My final semester in business school has come to a close.
I’ve spent a lot of time during my experience in undergrad wondering if I made the right choice, wondering why I chose to study business, wondering what kind of a difference I could have made if I had chosen to study something else, like law or public policy. Only recently have I begun to understand the power of understanding the root of all in modern society. …
It’s hard to predict a disruptive technology. It’s even harder to predict disruptive technology when the industry in question produces a ubiquitous tool.
How do you possibly disrupt plastic?
From grocery bags and food wrappers to Amazon packaging and the household items we use on a daily basis, plastic is so omnipresent that it would take something truly brilliant — and some help from the government — to replace it.
There’s something about physical movement that takes a lot of soul. A lot of commitment.
I don’t think running, hiking, or climbing are “comfortable” hobbies. But you’re not going to get to the top of a mountain by being comfortable. You have to commit to the discomfort to get to something greater.
You end up asking: How far will I go? How much discomfort can I take before you quit? What am I wanting to achieve?
Usually, my answers quantify in distances and mile times. On summer weekends in the White Mountains, they come to me in elevation gain.
In a lot of ways, I’ve spent life living in the future: dreaming about my next move, my next adventure, my next epiphany. For me, college has been a space for me to be malleable, shifting from one experience to the next—transitioning from city to city, apartment to apartment, and major to major. I’ve discovered pieces of myself where I least expected them, whether I was living in Montreal, Arizona, or Boston. I have realized that the process teaches as much as I wish to learn.
I always hoped I’d get here someday, self-actualizing and surrounded by people who would…
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On the day the Supreme Court ruled that same-sex marriage was legal, I was 16 at journalism camp in Washington, D.C.
I had never considered that maybe one day, I could get married too. The world split open in front of me.
The law students at the intensive program I was in went to the steps of…
For Congress, the pandemic hasn’t just diverted attention. It’s diverted power structures and decision-making back to the White House.
The checks and balances system that Congress supports by nature of their meetings has been put on hold. Instead, President Donald Trump is taking over much of the proceedings.
Trump did this even before the pandemic shut down regular life, most notably in his decision to declare a national emergency and bypass congressional confirmation for construction on a border wall. Recently, he vacillated about disbanding the coronavirus task force until he was met with major pushback. And since then, he ousted…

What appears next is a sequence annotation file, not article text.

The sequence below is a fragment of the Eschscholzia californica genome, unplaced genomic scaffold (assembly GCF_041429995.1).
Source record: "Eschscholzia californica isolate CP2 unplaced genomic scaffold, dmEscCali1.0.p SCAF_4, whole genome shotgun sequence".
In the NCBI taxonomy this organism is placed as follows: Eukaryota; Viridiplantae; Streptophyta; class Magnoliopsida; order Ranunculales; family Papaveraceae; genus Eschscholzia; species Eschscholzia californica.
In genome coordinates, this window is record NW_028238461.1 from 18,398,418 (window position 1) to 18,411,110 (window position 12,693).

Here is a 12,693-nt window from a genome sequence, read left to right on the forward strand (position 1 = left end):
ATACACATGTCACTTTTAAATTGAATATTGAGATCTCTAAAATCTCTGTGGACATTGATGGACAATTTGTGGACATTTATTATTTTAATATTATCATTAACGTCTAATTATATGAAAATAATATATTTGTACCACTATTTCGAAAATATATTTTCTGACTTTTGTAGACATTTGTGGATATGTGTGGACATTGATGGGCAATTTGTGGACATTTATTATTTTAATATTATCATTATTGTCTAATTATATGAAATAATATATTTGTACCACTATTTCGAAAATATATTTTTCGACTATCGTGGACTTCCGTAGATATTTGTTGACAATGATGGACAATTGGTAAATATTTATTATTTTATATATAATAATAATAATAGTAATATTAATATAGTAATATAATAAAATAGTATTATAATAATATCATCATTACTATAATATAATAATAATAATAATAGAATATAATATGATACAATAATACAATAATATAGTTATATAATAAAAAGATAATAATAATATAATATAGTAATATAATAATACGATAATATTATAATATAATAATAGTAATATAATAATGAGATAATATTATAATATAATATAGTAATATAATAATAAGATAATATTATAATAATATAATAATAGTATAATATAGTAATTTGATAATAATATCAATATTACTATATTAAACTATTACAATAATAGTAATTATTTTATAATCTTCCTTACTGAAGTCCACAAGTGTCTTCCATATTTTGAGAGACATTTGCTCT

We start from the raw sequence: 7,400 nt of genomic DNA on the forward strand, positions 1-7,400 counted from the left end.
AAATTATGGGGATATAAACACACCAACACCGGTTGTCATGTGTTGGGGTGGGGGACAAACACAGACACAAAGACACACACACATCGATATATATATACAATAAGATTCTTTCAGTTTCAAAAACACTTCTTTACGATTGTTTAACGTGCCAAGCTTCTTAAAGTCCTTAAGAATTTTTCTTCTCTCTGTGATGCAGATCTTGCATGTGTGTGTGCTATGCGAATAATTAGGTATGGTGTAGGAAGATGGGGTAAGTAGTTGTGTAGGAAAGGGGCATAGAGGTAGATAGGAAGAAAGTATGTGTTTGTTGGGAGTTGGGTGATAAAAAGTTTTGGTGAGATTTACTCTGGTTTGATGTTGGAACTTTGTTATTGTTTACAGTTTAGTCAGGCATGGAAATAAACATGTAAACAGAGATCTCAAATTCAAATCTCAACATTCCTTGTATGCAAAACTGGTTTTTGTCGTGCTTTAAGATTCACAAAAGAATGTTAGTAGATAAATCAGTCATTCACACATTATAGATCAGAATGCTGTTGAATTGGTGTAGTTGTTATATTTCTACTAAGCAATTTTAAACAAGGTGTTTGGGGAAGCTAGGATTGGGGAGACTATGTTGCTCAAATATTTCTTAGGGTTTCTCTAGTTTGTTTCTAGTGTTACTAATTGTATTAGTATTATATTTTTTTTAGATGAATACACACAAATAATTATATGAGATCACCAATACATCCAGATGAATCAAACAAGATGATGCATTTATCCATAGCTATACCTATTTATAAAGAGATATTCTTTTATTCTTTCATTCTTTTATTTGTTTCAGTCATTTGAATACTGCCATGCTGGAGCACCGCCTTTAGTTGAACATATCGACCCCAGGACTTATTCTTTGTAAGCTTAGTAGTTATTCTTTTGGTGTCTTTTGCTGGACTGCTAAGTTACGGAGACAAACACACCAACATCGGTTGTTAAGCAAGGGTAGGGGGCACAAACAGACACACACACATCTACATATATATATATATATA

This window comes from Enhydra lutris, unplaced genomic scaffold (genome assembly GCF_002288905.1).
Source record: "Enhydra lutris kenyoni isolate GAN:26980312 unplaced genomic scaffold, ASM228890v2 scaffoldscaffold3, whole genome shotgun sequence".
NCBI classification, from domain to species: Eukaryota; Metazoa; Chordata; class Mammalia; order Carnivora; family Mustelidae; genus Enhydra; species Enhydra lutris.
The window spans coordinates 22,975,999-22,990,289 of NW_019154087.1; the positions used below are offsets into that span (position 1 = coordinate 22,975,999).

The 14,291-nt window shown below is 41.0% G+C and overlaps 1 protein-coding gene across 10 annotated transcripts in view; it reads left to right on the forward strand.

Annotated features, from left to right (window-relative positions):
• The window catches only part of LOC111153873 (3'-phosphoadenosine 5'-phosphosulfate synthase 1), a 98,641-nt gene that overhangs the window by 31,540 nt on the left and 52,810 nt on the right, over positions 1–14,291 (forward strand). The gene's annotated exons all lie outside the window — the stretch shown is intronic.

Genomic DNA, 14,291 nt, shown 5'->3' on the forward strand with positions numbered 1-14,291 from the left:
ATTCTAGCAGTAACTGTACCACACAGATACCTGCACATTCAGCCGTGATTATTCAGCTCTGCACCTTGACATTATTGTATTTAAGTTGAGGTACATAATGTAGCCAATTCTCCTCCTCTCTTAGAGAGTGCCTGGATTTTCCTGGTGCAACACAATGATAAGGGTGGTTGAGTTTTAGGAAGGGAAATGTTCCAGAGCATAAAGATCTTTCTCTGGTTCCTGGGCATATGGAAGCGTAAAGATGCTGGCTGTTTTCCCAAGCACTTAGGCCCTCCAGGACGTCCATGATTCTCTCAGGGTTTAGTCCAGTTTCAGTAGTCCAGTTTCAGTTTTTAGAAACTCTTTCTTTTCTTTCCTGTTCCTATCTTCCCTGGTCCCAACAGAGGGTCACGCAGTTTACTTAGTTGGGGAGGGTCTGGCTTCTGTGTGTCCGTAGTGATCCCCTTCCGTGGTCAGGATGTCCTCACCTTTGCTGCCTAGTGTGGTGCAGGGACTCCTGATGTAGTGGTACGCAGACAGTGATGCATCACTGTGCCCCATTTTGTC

S.C.O.T.U.S., returning from their postponement of cases, is officially in decision season — albeit over the phone.
They’ve had to adapt their methods of hearing cases, now conducting arguments over the phone, but business continues (almost) as usual for the Supreme Court. Here’s the latest on their highest-profile cases.
The LGBTQIA+ community already faces significant challenges, but this development is particularly harrowing in the face of a pandemic.
The LGBTQIA+ community faces additional resistance as President Donald Trump moves to rewrite legislation that protects people from discrimination based on sexual orientation and gender identity while receiving health care.
The Trump administration moved to rewrite part of the Affordable Care Act which prohibits said discrimination. The revision would strike down protections primarily for transgender people and allow health care workers to deny care based on religious or moral opinion. …
It’s been dubbed a “shadow task force” by some White House officials, since meetings and email communications are entirely private.
Jared Kushner, President Donald Trump’s son-in-law and a senior White House advisor, has been running his own COVID-19 task force behind the scenes.
And that’s about all he wants you to know.
Reports showed multiple senators allegedly sold millions of dollars worth of stock just before news of the COVID-19 pandemic broke.
Senator Richard Burr, R-N.C., resigned from his chair of the Intelligence Committee after the Federal Bureau of Investigation seized his phone in investigation into stocks he sold at the onset of the coronavirus outbreak.
Sens. Jim Risch of Idaho, Marco Rubio of Florida and Susan Collins of Maine are next in line to take over his chair, despite leading their own committees.
Burr allegedly advised private donors of the severe potential impact of the COVID-19 pandemic then let go of…
Asking questions, seeking answers. Northeastern ‘21.